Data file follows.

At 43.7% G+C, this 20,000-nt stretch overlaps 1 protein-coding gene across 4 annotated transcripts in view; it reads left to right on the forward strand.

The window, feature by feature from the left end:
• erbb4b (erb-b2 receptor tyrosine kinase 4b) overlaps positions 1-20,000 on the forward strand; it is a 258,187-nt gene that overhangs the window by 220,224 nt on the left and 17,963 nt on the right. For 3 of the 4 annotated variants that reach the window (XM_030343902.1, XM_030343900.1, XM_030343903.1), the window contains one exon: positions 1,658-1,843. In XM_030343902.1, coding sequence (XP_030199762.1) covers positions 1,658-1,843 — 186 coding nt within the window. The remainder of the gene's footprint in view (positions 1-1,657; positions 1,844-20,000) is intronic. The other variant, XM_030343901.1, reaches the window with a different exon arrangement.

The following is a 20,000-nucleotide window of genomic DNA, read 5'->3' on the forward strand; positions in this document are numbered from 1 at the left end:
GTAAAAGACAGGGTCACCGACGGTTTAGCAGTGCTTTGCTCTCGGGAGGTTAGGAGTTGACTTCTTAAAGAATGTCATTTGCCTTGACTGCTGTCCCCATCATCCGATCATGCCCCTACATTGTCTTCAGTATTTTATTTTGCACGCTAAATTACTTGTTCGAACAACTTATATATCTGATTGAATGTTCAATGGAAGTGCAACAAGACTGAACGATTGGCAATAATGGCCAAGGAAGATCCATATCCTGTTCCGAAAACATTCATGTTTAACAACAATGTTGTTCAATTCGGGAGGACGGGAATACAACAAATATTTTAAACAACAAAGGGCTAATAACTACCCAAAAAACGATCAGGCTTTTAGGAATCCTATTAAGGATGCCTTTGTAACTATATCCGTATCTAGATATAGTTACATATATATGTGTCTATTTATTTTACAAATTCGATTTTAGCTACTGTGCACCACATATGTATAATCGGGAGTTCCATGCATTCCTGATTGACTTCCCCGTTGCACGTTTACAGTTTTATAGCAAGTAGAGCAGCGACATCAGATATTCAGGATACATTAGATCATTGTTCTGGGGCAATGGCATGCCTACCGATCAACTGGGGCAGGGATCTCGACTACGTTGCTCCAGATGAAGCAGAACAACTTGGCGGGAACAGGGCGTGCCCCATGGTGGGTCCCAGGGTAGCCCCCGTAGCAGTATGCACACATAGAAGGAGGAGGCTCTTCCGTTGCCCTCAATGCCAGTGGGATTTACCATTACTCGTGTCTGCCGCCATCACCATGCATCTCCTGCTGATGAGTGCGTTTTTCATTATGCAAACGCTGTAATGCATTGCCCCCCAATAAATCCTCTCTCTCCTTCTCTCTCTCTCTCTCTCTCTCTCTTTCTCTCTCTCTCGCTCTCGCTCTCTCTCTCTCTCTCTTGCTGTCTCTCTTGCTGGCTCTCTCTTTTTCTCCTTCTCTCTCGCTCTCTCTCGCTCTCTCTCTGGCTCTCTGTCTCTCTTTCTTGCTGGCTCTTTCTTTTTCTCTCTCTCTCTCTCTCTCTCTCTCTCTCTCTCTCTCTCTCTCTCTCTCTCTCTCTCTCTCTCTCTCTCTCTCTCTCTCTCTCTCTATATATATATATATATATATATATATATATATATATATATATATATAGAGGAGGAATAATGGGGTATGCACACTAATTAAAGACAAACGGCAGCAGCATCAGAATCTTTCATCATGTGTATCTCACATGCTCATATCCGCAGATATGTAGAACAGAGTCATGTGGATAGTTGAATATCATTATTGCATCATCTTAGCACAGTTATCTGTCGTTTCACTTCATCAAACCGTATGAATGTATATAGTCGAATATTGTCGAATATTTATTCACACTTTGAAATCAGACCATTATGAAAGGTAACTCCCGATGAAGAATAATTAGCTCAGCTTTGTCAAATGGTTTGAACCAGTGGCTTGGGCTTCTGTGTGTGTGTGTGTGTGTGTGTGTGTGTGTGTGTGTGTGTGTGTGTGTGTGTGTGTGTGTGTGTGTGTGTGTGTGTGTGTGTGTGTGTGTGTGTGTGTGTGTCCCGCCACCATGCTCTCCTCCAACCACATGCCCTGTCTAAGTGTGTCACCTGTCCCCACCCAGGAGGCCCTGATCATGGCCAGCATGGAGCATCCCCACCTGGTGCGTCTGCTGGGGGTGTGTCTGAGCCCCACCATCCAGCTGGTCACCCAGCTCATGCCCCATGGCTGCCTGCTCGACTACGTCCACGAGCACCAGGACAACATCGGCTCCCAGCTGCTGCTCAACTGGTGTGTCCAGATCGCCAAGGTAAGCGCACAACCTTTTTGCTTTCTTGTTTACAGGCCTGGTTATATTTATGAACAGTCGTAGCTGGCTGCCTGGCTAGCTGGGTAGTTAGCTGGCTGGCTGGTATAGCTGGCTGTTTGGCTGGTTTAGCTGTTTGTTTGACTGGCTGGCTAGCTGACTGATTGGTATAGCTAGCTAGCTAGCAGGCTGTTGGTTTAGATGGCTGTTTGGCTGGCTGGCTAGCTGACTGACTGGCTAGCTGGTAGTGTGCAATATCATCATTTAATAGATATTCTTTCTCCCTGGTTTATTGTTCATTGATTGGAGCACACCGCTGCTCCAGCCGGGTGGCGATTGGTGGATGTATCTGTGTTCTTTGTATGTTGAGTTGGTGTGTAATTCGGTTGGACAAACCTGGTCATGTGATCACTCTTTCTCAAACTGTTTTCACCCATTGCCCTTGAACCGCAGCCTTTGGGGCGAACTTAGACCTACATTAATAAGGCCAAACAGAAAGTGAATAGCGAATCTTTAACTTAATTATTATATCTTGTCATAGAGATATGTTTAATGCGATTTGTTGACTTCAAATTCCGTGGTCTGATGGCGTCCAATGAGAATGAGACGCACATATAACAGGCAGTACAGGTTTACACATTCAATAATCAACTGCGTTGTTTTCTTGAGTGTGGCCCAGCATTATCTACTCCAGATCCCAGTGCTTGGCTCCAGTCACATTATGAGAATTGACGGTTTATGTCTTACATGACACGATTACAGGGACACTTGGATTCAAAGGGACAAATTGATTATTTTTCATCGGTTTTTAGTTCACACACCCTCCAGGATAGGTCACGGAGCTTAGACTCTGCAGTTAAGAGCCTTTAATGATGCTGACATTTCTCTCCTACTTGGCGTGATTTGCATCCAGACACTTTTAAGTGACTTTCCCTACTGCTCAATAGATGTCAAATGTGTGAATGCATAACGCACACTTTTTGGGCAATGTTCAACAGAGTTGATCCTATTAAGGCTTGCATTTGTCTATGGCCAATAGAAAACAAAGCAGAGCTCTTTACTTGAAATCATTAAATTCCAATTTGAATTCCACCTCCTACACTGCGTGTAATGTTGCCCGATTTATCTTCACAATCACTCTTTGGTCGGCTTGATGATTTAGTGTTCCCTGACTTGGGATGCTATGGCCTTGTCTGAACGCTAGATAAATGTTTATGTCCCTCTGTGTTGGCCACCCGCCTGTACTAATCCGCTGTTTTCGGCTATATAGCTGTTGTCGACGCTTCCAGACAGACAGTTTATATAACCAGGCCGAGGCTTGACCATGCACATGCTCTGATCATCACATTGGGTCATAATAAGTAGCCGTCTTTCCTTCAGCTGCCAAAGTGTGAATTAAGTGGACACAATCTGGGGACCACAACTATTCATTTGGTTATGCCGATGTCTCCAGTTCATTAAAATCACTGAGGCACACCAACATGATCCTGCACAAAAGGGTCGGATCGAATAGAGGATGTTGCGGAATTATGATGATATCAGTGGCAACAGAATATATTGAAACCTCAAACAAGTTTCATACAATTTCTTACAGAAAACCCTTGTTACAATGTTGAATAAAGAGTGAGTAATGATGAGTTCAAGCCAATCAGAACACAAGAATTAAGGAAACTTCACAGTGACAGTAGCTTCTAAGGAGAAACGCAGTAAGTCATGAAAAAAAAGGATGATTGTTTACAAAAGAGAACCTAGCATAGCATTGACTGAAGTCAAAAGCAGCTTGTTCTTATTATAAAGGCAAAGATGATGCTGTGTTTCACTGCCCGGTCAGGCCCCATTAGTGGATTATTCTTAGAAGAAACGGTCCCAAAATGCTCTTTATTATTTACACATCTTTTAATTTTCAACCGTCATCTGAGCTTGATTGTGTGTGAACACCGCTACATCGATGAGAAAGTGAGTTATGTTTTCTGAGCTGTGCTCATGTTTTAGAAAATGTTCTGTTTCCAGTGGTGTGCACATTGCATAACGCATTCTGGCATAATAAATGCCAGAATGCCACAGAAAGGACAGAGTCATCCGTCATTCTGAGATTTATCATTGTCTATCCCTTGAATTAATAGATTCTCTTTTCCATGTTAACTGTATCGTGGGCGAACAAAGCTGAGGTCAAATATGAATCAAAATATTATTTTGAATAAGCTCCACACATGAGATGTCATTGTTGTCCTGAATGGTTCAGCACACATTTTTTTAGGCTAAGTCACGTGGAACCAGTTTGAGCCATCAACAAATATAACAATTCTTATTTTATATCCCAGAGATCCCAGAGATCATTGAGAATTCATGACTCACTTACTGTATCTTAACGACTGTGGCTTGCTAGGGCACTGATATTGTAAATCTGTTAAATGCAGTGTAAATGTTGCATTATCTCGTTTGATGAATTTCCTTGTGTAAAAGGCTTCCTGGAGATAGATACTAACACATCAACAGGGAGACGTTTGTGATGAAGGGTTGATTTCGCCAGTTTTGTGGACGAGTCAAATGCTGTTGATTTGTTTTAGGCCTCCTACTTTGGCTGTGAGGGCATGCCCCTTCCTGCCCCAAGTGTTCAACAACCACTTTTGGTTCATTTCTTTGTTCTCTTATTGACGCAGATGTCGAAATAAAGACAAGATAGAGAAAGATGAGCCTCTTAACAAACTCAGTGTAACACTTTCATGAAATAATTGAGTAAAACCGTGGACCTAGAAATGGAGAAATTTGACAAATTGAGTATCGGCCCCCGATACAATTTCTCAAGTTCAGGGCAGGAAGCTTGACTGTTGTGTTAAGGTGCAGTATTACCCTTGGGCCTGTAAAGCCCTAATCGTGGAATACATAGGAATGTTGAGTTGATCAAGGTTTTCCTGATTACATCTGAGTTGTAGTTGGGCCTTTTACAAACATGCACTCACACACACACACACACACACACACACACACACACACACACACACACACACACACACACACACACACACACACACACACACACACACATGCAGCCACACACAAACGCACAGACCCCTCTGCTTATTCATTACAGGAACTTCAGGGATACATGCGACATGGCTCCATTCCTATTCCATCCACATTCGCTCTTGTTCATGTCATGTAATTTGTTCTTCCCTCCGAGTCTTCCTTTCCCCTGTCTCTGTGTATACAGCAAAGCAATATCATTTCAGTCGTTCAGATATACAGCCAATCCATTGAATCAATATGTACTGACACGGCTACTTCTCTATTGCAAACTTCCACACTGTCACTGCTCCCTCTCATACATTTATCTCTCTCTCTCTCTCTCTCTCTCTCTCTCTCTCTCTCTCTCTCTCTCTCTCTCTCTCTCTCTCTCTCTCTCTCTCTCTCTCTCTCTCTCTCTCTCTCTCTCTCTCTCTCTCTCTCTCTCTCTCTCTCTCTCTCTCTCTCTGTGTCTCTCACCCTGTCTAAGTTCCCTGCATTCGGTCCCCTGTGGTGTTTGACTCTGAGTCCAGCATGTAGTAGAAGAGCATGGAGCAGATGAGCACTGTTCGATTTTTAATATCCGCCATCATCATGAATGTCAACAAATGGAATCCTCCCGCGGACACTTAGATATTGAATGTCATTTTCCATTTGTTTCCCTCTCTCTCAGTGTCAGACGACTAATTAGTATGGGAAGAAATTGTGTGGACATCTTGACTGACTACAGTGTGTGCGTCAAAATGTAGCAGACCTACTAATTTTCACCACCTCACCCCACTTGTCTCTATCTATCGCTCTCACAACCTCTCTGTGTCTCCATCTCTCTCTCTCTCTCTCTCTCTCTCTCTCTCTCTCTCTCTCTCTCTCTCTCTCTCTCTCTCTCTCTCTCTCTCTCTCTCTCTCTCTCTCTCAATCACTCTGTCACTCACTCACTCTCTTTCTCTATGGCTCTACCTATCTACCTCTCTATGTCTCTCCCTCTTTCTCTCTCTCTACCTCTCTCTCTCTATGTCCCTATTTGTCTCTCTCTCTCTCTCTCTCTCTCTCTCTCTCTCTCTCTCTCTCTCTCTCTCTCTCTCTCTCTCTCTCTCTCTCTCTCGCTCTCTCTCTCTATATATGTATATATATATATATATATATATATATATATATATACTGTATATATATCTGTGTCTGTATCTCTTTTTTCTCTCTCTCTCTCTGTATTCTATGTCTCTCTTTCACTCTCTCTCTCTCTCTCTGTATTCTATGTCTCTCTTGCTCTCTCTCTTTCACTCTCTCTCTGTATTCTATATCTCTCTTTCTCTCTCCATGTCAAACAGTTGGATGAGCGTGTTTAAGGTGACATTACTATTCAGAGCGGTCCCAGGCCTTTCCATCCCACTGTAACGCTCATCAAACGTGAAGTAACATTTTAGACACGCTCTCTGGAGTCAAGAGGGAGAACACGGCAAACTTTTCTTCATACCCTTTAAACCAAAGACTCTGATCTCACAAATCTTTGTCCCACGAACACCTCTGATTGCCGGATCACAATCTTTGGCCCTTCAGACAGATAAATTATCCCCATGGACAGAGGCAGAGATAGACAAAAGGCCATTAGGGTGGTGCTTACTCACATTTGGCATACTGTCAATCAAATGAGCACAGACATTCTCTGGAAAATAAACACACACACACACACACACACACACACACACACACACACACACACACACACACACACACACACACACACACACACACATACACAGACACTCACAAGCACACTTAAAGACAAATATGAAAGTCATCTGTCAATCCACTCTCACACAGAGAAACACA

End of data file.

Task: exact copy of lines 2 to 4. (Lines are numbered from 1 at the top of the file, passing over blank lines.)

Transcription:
The window, feature by feature from the left end:
• erbb4b (erb-b2 receptor tyrosine kinase 4b) overlaps positions 1-20,000 on the forward strand; it is a 258,187-nt gene that overhangs the window by 220,224 nt on the left and 17,963 nt on the right. For 3 of the 4 annotated variants that reach the window (XM_030343902.1, XM_030343900.1, XM_030343903.1), the window contains one exon: positions 1,658-1,843. In XM_030343902.1, coding sequence (XP_030199762.1) covers positions 1,658-1,843 — 186 coding nt within the window. The remainder of the gene's footprint in view (positions 1-1,657; positions 1,844-20,000) is intronic. The other variant, XM_030343901.1, reaches the window with a different exon arrangement.

The following is a 20,000-nucleotide window of genomic DNA, read 5'->3' on the forward strand; positions in this document are numbered from 1 at the left end: